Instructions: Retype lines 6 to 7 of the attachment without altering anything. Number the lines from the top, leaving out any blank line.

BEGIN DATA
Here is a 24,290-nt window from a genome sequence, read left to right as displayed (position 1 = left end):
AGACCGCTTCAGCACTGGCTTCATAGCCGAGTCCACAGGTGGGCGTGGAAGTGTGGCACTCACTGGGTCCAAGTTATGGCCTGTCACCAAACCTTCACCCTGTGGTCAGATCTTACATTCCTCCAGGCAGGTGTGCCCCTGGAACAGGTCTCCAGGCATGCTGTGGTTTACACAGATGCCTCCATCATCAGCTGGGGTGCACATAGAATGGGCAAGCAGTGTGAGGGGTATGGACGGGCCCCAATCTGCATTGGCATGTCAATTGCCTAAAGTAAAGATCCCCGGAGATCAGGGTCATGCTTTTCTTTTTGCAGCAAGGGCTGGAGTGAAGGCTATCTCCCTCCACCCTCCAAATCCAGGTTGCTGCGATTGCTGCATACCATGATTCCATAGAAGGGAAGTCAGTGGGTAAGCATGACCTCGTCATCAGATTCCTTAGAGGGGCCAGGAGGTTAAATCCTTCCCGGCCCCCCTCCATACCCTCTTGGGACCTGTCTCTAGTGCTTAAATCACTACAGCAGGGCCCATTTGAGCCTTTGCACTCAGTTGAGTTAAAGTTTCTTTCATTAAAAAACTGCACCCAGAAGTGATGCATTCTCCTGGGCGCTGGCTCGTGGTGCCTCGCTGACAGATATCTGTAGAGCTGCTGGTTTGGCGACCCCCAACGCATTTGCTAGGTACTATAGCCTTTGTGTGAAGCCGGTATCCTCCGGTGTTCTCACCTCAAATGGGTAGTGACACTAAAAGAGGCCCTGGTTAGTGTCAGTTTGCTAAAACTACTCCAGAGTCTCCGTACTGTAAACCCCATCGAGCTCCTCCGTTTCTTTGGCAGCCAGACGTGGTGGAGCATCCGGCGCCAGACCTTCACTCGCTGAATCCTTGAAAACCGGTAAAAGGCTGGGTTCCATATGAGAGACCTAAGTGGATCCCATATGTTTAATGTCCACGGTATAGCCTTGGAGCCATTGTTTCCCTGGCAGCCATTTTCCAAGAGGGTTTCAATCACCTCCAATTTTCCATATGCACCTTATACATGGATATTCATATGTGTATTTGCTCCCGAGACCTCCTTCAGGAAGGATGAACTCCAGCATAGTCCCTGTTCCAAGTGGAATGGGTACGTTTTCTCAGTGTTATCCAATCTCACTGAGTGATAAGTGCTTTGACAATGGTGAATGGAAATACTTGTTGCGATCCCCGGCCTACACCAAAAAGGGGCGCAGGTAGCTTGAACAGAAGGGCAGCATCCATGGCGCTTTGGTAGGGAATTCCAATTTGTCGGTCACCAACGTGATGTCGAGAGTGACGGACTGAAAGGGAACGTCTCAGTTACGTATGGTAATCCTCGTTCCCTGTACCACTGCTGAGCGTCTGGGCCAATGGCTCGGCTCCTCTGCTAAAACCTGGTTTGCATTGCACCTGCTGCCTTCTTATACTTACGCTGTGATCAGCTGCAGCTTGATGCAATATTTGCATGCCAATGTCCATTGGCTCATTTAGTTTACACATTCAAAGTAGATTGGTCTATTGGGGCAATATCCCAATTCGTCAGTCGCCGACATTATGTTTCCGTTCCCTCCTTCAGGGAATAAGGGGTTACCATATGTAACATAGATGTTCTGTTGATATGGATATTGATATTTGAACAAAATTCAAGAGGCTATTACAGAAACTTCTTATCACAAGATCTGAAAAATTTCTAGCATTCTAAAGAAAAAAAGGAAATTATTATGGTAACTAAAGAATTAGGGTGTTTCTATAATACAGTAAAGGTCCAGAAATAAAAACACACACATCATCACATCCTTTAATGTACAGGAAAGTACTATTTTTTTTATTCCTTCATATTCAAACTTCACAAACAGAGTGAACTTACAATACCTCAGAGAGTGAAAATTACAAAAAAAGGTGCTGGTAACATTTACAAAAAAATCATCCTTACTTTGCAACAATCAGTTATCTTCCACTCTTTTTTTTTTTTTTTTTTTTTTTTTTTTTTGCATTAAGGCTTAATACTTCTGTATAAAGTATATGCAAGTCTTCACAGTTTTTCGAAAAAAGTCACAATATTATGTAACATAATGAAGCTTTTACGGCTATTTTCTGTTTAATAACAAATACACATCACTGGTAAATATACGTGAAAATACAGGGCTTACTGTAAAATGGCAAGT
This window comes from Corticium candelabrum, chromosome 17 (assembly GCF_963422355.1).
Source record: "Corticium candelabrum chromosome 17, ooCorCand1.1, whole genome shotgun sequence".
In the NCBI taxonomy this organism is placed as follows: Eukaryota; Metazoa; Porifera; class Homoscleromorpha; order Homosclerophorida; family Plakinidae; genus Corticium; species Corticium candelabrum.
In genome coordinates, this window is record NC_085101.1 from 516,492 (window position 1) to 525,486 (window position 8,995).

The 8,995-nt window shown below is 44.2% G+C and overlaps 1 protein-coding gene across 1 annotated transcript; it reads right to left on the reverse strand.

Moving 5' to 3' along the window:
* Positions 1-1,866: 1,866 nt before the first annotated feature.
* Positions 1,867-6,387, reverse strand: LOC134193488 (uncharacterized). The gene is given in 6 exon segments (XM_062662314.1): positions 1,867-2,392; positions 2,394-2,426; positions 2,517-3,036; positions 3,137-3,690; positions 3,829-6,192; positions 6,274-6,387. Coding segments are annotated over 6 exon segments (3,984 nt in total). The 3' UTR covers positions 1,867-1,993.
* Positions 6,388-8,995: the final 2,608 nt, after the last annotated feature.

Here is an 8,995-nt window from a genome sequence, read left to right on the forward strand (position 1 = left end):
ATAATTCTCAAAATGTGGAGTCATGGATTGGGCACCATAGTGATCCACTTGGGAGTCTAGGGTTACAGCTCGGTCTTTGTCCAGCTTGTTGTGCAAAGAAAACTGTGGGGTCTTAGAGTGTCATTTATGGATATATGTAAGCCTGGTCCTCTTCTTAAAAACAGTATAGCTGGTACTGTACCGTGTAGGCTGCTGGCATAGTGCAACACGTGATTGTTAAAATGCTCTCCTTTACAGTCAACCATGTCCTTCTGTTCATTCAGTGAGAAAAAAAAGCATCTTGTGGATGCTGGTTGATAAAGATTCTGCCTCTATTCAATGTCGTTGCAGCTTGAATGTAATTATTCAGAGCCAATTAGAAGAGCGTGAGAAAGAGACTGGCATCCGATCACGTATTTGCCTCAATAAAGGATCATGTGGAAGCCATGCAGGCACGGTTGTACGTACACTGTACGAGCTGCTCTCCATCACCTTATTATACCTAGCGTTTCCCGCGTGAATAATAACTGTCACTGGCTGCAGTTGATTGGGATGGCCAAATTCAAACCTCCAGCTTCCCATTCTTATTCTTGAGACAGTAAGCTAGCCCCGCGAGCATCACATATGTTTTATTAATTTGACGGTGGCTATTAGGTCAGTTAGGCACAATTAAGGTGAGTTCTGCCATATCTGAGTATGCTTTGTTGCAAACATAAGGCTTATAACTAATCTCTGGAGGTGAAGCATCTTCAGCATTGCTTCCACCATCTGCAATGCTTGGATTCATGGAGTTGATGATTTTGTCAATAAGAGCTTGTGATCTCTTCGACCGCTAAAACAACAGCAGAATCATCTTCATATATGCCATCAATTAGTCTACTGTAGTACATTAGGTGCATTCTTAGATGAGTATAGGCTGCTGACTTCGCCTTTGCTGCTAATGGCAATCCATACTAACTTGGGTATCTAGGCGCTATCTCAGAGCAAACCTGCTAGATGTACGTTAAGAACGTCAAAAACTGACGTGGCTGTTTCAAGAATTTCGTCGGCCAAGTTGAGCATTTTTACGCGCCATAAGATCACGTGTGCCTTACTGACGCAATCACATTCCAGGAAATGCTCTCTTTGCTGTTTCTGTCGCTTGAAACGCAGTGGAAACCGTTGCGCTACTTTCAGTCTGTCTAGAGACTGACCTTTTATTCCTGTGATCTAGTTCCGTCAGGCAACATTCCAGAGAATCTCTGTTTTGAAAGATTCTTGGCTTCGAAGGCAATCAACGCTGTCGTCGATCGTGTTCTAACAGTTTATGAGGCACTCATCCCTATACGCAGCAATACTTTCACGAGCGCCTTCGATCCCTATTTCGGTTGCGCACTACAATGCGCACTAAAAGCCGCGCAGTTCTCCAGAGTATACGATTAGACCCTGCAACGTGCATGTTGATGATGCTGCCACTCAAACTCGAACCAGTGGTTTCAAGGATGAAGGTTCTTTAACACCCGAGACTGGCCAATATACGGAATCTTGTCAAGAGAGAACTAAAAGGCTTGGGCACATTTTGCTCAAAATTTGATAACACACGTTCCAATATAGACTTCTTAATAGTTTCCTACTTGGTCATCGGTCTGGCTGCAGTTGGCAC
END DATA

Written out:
In genome coordinates, this window is record NC_085101.1 from 516,492 (window position 1) to 525,486 (window position 8,995).

The 8,995-nt window shown below is 44.2% G+C and overlaps 1 protein-coding gene across 1 annotated transcript; it reads right to left on the reverse strand.